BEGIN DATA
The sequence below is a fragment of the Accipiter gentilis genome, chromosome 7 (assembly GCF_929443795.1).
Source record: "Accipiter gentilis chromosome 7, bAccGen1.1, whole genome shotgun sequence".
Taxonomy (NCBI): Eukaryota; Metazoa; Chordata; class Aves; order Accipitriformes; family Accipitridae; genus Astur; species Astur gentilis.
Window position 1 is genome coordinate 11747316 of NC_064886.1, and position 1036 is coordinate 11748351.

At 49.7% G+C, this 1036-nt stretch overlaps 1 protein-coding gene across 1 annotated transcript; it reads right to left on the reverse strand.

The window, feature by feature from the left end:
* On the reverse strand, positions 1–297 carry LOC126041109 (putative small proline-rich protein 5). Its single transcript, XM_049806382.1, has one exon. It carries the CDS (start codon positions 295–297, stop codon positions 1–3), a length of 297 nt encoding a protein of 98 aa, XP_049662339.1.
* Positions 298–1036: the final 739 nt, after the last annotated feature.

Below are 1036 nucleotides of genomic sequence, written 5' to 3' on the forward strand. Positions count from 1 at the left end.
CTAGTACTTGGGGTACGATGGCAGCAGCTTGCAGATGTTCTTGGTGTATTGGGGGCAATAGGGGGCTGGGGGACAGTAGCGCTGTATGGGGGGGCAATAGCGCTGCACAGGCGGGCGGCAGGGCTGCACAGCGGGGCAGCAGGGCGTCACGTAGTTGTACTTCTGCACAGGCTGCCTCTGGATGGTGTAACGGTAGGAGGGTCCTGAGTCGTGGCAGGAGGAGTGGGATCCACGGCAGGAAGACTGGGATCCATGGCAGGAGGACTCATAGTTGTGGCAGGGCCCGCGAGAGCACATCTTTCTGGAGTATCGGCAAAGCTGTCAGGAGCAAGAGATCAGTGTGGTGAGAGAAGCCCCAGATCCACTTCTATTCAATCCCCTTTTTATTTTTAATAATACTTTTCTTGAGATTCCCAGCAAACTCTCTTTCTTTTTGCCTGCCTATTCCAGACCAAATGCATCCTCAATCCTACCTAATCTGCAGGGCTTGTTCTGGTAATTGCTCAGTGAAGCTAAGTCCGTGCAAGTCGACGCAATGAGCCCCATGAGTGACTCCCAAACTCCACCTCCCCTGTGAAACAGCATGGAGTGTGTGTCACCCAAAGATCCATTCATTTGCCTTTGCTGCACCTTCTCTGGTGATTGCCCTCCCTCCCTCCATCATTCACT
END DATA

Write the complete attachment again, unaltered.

The sequence below is a fragment of the Accipiter gentilis genome, chromosome 7 (assembly GCF_929443795.1).
Source record: "Accipiter gentilis chromosome 7, bAccGen1.1, whole genome shotgun sequence".
Taxonomy (NCBI): Eukaryota; Metazoa; Chordata; class Aves; order Accipitriformes; family Accipitridae; genus Astur; species Astur gentilis.
Window position 1 is genome coordinate 11747316 of NC_064886.1, and position 1036 is coordinate 11748351.

At 49.7% G+C, this 1036-nt stretch overlaps 1 protein-coding gene across 1 annotated transcript; it reads right to left on the reverse strand.

The window, feature by feature from the left end:
* On the reverse strand, positions 1–297 carry LOC126041109 (putative small proline-rich protein 5). Its single transcript, XM_049806382.1, has one exon. It carries the CDS (start codon positions 295–297, stop codon positions 1–3), a length of 297 nt encoding a protein of 98 aa, XP_049662339.1.
* Positions 298–1036: the final 739 nt, after the last annotated feature.

Below are 1036 nucleotides of genomic sequence, written 5' to 3' on the forward strand. Positions count from 1 at the left end.
CTAGTACTTGGGGTACGATGGCAGCAGCTTGCAGATGTTCTTGGTGTATTGGGGGCAATAGGGGGCTGGGGGACAGTAGCGCTGTATGGGGGGGCAATAGCGCTGCACAGGCGGGCGGCAGGGCTGCACAGCGGGGCAGCAGGGCGTCACGTAGTTGTACTTCTGCACAGGCTGCCTCTGGATGGTGTAACGGTAGGAGGGTCCTGAGTCGTGGCAGGAGGAGTGGGATCCACGGCAGGAAGACTGGGATCCATGGCAGGAGGACTCATAGTTGTGGCAGGGCCCGCGAGAGCACATCTTTCTGGAGTATCGGCAAAGCTGTCAGGAGCAAGAGATCAGTGTGGTGAGAGAAGCCCCAGATCCACTTCTATTCAATCCCCTTTTTATTTTTAATAATACTTTTCTTGAGATTCCCAGCAAACTCTCTTTCTTTTTGCCTGCCTATTCCAGACCAAATGCATCCTCAATCCTACCTAATCTGCAGGGCTTGTTCTGGTAATTGCTCAGTGAAGCTAAGTCCGTGCAAGTCGACGCAATGAGCCCCATGAGTGACTCCCAAACTCCACCTCCCCTGTGAAACAGCATGGAGTGTGTGTCACCCAAAGATCCATTCATTTGCCTTTGCTGCACCTTCTCTGGTGATTGCCCTCCCTCCCTCCATCATTCACT